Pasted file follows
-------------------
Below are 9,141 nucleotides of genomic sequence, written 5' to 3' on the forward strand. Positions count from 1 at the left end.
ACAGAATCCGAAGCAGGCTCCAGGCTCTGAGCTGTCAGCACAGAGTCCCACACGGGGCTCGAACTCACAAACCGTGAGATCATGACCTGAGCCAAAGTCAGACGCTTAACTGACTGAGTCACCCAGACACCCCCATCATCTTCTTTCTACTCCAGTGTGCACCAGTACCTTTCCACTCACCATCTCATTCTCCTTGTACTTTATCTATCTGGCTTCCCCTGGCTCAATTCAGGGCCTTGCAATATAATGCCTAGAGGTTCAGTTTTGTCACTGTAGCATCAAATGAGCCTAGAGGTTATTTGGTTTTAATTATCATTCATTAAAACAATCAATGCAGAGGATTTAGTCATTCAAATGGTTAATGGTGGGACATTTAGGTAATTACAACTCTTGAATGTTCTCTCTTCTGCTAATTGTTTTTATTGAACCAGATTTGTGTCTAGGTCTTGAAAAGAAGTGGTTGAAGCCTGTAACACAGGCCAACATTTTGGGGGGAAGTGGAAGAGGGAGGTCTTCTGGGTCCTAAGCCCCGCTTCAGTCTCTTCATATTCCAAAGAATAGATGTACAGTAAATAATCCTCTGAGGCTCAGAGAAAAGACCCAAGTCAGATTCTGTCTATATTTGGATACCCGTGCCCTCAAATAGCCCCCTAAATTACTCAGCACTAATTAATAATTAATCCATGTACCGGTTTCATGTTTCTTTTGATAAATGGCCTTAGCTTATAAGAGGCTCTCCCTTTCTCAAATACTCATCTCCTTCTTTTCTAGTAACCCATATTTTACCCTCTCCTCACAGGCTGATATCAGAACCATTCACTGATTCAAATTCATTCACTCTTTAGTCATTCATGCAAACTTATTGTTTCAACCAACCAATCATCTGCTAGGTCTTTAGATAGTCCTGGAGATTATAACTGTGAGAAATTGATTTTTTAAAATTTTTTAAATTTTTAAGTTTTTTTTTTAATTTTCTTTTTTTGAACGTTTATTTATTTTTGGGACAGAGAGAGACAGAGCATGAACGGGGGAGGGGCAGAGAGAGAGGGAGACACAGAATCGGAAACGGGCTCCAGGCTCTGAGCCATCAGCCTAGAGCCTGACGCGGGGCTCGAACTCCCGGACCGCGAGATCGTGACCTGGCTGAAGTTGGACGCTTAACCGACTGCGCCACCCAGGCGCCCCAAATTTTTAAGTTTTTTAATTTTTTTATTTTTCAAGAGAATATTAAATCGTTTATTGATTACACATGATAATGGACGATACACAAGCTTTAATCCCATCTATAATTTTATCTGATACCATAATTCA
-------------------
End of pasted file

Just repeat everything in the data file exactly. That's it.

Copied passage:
Below are 9,141 nucleotides of genomic sequence, written 5' to 3' on the forward strand. Positions count from 1 at the left end.
ACAGAATCCGAAGCAGGCTCCAGGCTCTGAGCTGTCAGCACAGAGTCCCACACGGGGCTCGAACTCACAAACCGTGAGATCATGACCTGAGCCAAAGTCAGACGCTTAACTGACTGAGTCACCCAGACACCCCCATCATCTTCTTTCTACTCCAGTGTGCACCAGTACCTTTCCACTCACCATCTCATTCTCCTTGTACTTTATCTATCTGGCTTCCCCTGGCTCAATTCAGGGCCTTGCAATATAATGCCTAGAGGTTCAGTTTTGTCACTGTAGCATCAAATGAGCCTAGAGGTTATTTGGTTTTAATTATCATTCATTAAAACAATCAATGCAGAGGATTTAGTCATTCAAATGGTTAATGGTGGGACATTTAGGTAATTACAACTCTTGAATGTTCTCTCTTCTGCTAATTGTTTTTATTGAACCAGATTTGTGTCTAGGTCTTGAAAAGAAGTGGTTGAAGCCTGTAACACAGGCCAACATTTTGGGGGGAAGTGGAAGAGGGAGGTCTTCTGGGTCCTAAGCCCCGCTTCAGTCTCTTCATATTCCAAAGAATAGATGTACAGTAAATAATCCTCTGAGGCTCAGAGAAAAGACCCAAGTCAGATTCTGTCTATATTTGGATACCCGTGCCCTCAAATAGCCCCCTAAATTACTCAGCACTAATTAATAATTAATCCATGTACCGGTTTCATGTTTCTTTTGATAAATGGCCTTAGCTTATAAGAGGCTCTCCCTTTCTCAAATACTCATCTCCTTCTTTTCTAGTAACCCATATTTTACCCTCTCCTCACAGGCTGATATCAGAACCATTCACTGATTCAAATTCATTCACTCTTTAGTCATTCATGCAAACTTATTGTTTCAACCAACCAATCATCTGCTAGGTCTTTAGATAGTCCTGGAGATTATAACTGTGAGAAATTGATTTTTTAAAATTTTTTAAATTTTTAAGTTTTTTTTTTAATTTTCTTTTTTTGAACGTTTATTTATTTTTGGGACAGAGAGAGACAGAGCATGAACGGGGGAGGGGCAGAGAGAGAGGGAGACACAGAATCGGAAACGGGCTCCAGGCTCTGAGCCATCAGCCTAGAGCCTGACGCGGGGCTCGAACTCCCGGACCGCGAGATCGTGACCTGGCTGAAGTTGGACGCTTAACCGACTGCGCCACCCAGGCGCCCCAAATTTTTAAGTTTTTTAATTTTTTTATTTTTCAAGAGAATATTAAATCGTTTATTGATTACACATGATAATGGACGATACACAAGCTTTAATCCCATCTATAATTTTATCTGATACCATAATTCA